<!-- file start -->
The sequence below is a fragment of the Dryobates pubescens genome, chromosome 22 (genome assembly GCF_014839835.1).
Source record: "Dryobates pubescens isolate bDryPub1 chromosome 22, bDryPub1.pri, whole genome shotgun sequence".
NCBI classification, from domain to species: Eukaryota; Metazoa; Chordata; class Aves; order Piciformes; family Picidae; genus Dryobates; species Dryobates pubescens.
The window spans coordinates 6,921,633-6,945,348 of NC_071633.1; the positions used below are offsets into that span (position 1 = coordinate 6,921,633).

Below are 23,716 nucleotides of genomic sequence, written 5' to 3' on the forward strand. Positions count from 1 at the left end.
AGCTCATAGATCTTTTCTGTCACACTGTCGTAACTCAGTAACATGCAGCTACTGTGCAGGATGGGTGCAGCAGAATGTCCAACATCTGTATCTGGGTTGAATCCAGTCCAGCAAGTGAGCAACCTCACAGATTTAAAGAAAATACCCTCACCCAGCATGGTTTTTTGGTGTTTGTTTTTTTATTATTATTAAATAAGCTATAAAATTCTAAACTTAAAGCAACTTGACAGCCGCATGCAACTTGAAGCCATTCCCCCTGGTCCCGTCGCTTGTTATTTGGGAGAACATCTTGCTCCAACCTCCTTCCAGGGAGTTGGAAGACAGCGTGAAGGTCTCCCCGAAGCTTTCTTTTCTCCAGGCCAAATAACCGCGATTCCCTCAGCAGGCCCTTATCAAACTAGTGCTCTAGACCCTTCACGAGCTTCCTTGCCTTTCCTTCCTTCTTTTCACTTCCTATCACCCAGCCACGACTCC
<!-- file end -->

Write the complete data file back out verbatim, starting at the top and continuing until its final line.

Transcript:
The sequence below is a fragment of the Dryobates pubescens genome, chromosome 22 (genome assembly GCF_014839835.1).
Source record: "Dryobates pubescens isolate bDryPub1 chromosome 22, bDryPub1.pri, whole genome shotgun sequence".
NCBI classification, from domain to species: Eukaryota; Metazoa; Chordata; class Aves; order Piciformes; family Picidae; genus Dryobates; species Dryobates pubescens.
The window spans coordinates 6,921,633-6,945,348 of NC_071633.1; the positions used below are offsets into that span (position 1 = coordinate 6,921,633).

Below are 23,716 nucleotides of genomic sequence, written 5' to 3' on the forward strand. Positions count from 1 at the left end.
AGCTCATAGATCTTTTCTGTCACACTGTCGTAACTCAGTAACATGCAGCTACTGTGCAGGATGGGTGCAGCAGAATGTCCAACATCTGTATCTGGGTTGAATCCAGTCCAGCAAGTGAGCAACCTCACAGATTTAAAGAAAATACCCTCACCCAGCATGGTTTTTTGGTGTTTGTTTTTTTATTATTATTAAATAAGCTATAAAATTCTAAACTTAAAGCAACTTGACAGCCGCATGCAACTTGAAGCCATTCCCCCTGGTCCCGTCGCTTGTTATTTGGGAGAACATCTTGCTCCAACCTCCTTCCAGGGAGTTGGAAGACAGCGTGAAGGTCTCCCCGAAGCTTTCTTTTCTCCAGGCCAAATAACCGCGATTCCCTCAGCAGGCCCTTATCAAACTAGTGCTCTAGACCCTTCACGAGCTTCCTTGCCTTTCCTTCCTTCTTTTCACTTCCTATCACCCAGCCACGACTCC